'Well, it might be,' he replied, 'But you know, I hate to think of you tasting my magical broth and it being anything less than a taste of paradise. It will be wonderful, but it could be improved ever so slightly with one addition.'
By now, she had invested her time in the experiment, and wanted it to be the best soup she ever had tasted.
'What do you need?' she asked.
'Well, you must be an excellent cook yourself and you know soups,' he responded. 'There isn't a soup in the world, even a magical one, that wouldn't benefit from an onion. But I couldn't ask you for one... You have been so generous with the pot.'
The woman begged him to add one of her onions to the soup. After all, it would be a meal to remember and she would be able to tell the entire village about the night she partook in a magical meal.
The peddlar cut the onion and threw it into the broth, then began his ritual once again, stirring and tasting and shaking his head.
The scent of the onion now wafted through the air, making the peasant woman aware that she hadn't had HER dinner yet.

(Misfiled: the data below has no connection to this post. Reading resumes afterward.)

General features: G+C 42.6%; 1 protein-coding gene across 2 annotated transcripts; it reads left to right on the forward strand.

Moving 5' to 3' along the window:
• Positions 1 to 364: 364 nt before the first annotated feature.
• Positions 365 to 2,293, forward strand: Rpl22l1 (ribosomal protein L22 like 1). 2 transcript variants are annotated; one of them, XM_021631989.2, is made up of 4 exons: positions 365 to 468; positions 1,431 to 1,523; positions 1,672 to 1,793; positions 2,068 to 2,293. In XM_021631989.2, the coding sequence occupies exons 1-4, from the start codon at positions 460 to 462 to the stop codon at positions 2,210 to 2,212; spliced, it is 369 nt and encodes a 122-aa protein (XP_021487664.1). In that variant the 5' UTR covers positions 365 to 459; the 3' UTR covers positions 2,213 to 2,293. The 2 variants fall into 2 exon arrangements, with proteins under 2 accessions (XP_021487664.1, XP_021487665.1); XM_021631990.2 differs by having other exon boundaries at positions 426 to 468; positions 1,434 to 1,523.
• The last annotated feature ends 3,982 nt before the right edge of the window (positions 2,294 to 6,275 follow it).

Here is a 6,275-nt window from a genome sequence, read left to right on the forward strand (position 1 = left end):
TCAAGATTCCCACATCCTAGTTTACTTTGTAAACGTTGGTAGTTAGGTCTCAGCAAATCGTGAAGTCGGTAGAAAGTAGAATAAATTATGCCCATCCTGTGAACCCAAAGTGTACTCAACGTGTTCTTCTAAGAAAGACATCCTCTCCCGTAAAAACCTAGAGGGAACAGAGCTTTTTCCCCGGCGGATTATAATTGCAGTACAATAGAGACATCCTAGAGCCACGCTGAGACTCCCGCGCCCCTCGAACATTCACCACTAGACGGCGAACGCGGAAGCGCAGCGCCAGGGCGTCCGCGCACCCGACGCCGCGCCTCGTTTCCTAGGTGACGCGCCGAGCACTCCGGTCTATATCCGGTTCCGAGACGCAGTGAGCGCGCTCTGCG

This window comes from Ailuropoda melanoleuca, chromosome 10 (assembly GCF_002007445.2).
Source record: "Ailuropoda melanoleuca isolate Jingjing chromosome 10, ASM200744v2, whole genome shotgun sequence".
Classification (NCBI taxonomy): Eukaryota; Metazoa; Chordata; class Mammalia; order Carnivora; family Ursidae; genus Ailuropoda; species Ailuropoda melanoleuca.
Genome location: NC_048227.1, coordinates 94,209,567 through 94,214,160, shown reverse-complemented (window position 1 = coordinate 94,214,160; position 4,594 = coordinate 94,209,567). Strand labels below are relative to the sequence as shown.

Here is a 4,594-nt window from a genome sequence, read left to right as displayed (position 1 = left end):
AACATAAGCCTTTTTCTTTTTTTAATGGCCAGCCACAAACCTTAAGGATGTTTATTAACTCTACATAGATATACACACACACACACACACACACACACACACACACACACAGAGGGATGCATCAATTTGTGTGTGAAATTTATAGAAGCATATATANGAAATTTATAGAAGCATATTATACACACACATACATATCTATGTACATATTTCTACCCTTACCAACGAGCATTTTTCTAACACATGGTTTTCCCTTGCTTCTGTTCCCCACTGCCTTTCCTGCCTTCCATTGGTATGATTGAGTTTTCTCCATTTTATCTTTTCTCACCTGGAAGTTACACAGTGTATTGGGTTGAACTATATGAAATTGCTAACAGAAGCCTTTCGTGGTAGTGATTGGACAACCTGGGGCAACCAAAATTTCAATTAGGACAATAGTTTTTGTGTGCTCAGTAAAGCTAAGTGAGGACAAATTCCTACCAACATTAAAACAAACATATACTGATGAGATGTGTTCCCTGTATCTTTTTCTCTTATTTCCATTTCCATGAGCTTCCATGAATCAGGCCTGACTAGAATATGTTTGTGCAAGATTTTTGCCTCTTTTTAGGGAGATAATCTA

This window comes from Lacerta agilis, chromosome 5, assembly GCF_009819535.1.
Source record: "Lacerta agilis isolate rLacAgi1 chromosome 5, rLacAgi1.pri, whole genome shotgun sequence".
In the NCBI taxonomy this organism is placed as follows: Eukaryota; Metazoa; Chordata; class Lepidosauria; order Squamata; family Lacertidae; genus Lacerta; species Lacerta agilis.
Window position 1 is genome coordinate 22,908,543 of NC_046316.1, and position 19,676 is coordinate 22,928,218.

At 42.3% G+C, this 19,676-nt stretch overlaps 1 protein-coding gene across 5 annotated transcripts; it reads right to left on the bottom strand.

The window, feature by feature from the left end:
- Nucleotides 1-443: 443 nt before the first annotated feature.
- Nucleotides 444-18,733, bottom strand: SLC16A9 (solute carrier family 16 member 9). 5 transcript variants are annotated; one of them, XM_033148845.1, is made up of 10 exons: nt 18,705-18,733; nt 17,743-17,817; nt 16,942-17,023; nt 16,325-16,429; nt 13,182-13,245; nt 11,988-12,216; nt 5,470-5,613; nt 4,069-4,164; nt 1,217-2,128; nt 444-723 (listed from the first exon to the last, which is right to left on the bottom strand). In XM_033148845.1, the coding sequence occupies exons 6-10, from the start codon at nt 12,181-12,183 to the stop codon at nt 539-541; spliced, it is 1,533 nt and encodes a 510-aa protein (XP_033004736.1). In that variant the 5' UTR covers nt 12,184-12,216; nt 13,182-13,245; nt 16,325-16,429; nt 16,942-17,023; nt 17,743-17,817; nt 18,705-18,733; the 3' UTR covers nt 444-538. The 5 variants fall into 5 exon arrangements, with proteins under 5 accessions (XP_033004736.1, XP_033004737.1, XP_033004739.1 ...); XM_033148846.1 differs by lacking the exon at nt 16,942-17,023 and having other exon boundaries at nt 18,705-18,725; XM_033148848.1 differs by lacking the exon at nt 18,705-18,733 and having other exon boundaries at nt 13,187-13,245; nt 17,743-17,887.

'Surely now?' she asked.
'Well, I expect one could eat it now,' the peddlar replied slowly, 'But I have been thinking. When my father had this magical nail, he told me about the best 'Nail Soup' he ever made. Yes, an Onion was used to flavour it but there was one other ingredient. It is of little consequence, of course. The Nail Broth will be incredible now, but as I have a guest tonight and I would like to reward you for your generosity, I keep thinking about that one little ingredient, all that keeps us from enjoying the perfect Nail Broth.'
'What could that be?' the woman cried. 'Surely I must have it in my garden! Please tell me, sir!'
The peddlar was reluctant at first, forcing her to beg, but finally divulged the nature of the item that would perfect his Nail Broth. All he needed was one or two sprigs of parsley.
'For, of course, parsley is an ingredient that you, madam, use in all your cooking!'
She brought the parsley to him with trembling hands. In her life, she had not experienced anything as exciting as an evening watching a stranger prepare a magical meal for HER.
The odour of the parsley and onion made her dizzy with hunger, but the peddlar still professed himself unsatisfied. As the evening wore on, the woman brought him first a potato, then a cabbage and finally killed a chicken she was saving for the next festival, assuring both herself and the peddlar that a once-in-a-lifetime experience such as this merited every possible ingredient she could give to him.